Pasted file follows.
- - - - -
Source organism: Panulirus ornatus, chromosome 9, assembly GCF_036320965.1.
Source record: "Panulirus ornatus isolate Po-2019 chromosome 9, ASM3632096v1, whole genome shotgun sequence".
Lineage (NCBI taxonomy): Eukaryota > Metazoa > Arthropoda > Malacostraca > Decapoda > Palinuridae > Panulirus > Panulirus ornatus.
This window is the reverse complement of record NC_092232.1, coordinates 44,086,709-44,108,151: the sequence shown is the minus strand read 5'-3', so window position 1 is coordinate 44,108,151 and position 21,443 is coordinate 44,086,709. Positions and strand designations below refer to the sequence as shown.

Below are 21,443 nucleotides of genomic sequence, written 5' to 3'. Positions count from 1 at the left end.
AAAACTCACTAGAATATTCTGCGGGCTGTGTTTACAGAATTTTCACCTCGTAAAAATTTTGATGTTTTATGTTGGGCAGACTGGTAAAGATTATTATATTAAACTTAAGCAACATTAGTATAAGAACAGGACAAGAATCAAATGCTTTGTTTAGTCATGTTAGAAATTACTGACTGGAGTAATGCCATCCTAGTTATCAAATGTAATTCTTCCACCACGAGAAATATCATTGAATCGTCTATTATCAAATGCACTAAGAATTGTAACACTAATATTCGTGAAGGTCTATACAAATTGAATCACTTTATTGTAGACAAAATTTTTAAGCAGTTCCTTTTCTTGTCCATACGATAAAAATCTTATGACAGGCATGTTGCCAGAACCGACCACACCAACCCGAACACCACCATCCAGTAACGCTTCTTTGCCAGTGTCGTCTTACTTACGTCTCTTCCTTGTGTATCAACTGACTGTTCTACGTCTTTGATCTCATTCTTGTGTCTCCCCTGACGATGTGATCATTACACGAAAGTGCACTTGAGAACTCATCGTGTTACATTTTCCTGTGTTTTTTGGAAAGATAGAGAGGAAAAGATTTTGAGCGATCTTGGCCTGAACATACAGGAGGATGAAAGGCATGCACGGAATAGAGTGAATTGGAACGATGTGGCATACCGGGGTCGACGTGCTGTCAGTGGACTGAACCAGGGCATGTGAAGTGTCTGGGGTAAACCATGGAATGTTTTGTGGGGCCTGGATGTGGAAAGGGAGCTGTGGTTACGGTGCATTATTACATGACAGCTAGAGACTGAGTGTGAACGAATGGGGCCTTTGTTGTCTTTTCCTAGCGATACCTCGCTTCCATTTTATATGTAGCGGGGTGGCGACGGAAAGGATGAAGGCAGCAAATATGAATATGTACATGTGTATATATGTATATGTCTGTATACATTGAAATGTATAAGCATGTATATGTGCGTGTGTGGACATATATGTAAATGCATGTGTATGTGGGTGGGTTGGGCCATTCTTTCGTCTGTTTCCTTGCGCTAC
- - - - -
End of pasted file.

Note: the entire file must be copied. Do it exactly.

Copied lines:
Source organism: Panulirus ornatus, chromosome 9, assembly GCF_036320965.1.
Source record: "Panulirus ornatus isolate Po-2019 chromosome 9, ASM3632096v1, whole genome shotgun sequence".
Lineage (NCBI taxonomy): Eukaryota > Metazoa > Arthropoda > Malacostraca > Decapoda > Palinuridae > Panulirus > Panulirus ornatus.
This window is the reverse complement of record NC_092232.1, coordinates 44,086,709-44,108,151: the sequence shown is the minus strand read 5'-3', so window position 1 is coordinate 44,108,151 and position 21,443 is coordinate 44,086,709. Positions and strand designations below refer to the sequence as shown.

Below are 21,443 nucleotides of genomic sequence, written 5' to 3'. Positions count from 1 at the left end.
AAAACTCACTAGAATATTCTGCGGGCTGTGTTTACAGAATTTTCACCTCGTAAAAATTTTGATGTTTTATGTTGGGCAGACTGGTAAAGATTATTATATTAAACTTAAGCAACATTAGTATAAGAACAGGACAAGAATCAAATGCTTTGTTTAGTCATGTTAGAAATTACTGACTGGAGTAATGCCATCCTAGTTATCAAATGTAATTCTTCCACCACGAGAAATATCATTGAATCGTCTATTATCAAATGCACTAAGAATTGTAACACTAATATTCGTGAAGGTCTATACAAATTGAATCACTTTATTGTAGACAAAATTTTTAAGCAGTTCCTTTTCTTGTCCATACGATAAAAATCTTATGACAGGCATGTTGCCAGAACCGACCACACCAACCCGAACACCACCATCCAGTAACGCTTCTTTGCCAGTGTCGTCTTACTTACGTCTCTTCCTTGTGTATCAACTGACTGTTCTACGTCTTTGATCTCATTCTTGTGTCTCCCCTGACGATGTGATCATTACACGAAAGTGCACTTGAGAACTCATCGTGTTACATTTTCCTGTGTTTTTTGGAAAGATAGAGAGGAAAAGATTTTGAGCGATCTTGGCCTGAACATACAGGAGGATGAAAGGCATGCACGGAATAGAGTGAATTGGAACGATGTGGCATACCGGGGTCGACGTGCTGTCAGTGGACTGAACCAGGGCATGTGAAGTGTCTGGGGTAAACCATGGAATGTTTTGTGGGGCCTGGATGTGGAAAGGGAGCTGTGGTTACGGTGCATTATTACATGACAGCTAGAGACTGAGTGTGAACGAATGGGGCCTTTGTTGTCTTTTCCTAGCGATACCTCGCTTCCATTTTATATGTAGCGGGGTGGCGACGGAAAGGATGAAGGCAGCAAATATGAATATGTACATGTGTATATATGTATATGTCTGTATACATTGAAATGTATAAGCATGTATATGTGCGTGTGTGGACATATATGTAAATGCATGTGTATGTGGGTGGGTTGGGCCATTCTTTCGTCTGTTTCCTTGCGCTAC